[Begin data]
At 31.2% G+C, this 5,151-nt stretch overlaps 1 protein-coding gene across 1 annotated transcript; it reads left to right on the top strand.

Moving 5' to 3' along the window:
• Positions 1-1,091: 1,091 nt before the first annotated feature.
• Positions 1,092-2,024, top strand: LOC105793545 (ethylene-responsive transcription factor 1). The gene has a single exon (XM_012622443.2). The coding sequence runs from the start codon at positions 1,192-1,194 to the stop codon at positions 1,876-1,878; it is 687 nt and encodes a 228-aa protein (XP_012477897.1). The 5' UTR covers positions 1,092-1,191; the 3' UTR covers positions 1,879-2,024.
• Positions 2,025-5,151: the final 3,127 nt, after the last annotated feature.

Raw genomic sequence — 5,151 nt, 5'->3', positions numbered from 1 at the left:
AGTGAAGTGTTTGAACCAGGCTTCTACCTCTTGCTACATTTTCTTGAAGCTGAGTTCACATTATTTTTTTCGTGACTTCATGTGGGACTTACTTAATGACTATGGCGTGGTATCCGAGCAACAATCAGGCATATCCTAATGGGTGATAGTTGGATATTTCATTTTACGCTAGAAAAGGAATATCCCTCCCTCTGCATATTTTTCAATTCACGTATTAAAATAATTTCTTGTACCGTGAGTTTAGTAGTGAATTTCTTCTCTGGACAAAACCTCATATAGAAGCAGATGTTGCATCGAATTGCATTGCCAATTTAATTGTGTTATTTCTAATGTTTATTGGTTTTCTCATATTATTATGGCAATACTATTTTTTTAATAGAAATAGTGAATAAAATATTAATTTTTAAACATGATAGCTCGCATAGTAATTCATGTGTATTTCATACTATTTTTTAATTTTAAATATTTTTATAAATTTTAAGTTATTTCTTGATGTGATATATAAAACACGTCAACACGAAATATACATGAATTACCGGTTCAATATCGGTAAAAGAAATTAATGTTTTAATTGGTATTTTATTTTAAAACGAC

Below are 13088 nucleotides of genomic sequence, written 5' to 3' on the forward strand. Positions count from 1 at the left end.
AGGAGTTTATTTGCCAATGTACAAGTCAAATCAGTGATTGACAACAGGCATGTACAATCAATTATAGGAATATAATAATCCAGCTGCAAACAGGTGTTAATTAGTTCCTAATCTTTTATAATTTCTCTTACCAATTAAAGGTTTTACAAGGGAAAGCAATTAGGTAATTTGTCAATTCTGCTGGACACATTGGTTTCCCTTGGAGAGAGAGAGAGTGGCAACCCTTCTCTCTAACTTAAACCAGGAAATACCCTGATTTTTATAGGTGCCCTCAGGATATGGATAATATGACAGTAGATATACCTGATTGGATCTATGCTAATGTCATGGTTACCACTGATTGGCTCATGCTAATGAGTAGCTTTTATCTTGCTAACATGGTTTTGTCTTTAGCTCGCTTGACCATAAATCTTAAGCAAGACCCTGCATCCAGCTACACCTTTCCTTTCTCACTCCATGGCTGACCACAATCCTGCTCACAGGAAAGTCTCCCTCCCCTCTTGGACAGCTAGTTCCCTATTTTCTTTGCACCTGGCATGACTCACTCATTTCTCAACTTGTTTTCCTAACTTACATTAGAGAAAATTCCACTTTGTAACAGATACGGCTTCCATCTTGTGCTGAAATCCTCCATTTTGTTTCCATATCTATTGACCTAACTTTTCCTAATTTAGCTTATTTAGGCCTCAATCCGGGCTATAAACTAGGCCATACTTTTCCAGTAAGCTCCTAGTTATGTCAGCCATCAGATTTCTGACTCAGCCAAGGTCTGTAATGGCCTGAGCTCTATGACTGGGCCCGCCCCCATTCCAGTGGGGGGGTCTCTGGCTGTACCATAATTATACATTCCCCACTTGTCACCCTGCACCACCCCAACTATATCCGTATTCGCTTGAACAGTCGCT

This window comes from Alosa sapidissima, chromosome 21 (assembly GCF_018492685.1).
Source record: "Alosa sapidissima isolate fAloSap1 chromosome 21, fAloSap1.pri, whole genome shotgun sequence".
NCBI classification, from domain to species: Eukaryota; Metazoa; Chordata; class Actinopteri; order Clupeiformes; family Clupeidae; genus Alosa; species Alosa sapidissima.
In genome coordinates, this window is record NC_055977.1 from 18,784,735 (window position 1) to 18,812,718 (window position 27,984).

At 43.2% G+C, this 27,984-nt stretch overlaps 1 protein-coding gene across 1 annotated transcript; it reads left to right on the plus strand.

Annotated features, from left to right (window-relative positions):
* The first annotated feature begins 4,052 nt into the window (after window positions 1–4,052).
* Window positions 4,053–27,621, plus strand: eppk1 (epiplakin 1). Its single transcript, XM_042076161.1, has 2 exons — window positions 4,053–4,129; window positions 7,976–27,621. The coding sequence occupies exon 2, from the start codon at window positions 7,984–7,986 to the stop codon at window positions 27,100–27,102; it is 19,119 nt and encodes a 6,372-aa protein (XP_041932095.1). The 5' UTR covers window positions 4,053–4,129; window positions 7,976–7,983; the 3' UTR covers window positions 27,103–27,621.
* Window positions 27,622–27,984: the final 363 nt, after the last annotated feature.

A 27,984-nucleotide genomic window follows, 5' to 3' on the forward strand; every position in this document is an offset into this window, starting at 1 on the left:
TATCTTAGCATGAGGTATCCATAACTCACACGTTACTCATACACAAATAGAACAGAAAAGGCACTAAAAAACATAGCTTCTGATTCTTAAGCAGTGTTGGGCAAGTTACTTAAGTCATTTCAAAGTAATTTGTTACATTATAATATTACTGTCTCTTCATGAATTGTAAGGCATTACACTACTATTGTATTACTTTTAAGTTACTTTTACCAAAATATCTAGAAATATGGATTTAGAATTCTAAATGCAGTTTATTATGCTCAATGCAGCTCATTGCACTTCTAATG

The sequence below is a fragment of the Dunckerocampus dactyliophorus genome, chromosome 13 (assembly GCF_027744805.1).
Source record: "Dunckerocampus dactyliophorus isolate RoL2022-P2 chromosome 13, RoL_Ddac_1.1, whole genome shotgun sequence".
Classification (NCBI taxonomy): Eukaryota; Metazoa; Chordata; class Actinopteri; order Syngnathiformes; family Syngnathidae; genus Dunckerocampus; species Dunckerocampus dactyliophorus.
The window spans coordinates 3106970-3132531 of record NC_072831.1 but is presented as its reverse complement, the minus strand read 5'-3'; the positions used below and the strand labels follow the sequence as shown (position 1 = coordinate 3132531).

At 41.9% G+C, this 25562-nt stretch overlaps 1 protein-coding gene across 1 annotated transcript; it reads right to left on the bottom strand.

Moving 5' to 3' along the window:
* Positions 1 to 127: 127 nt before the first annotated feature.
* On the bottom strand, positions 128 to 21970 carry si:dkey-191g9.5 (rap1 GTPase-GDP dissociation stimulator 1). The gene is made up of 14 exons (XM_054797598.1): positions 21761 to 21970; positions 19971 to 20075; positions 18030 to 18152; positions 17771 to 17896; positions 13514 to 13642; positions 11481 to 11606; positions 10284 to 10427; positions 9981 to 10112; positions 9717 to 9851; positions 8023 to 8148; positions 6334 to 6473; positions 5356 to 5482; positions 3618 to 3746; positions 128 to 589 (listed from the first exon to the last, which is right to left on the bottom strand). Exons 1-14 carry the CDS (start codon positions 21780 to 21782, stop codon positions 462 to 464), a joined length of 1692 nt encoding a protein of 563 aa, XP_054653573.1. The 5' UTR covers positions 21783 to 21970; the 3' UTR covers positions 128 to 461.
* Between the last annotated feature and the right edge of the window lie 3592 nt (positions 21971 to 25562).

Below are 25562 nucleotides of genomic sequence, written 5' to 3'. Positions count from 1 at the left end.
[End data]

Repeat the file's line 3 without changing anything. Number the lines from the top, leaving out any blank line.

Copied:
• Positions 1-1,091: 1,091 nt before the first annotated feature.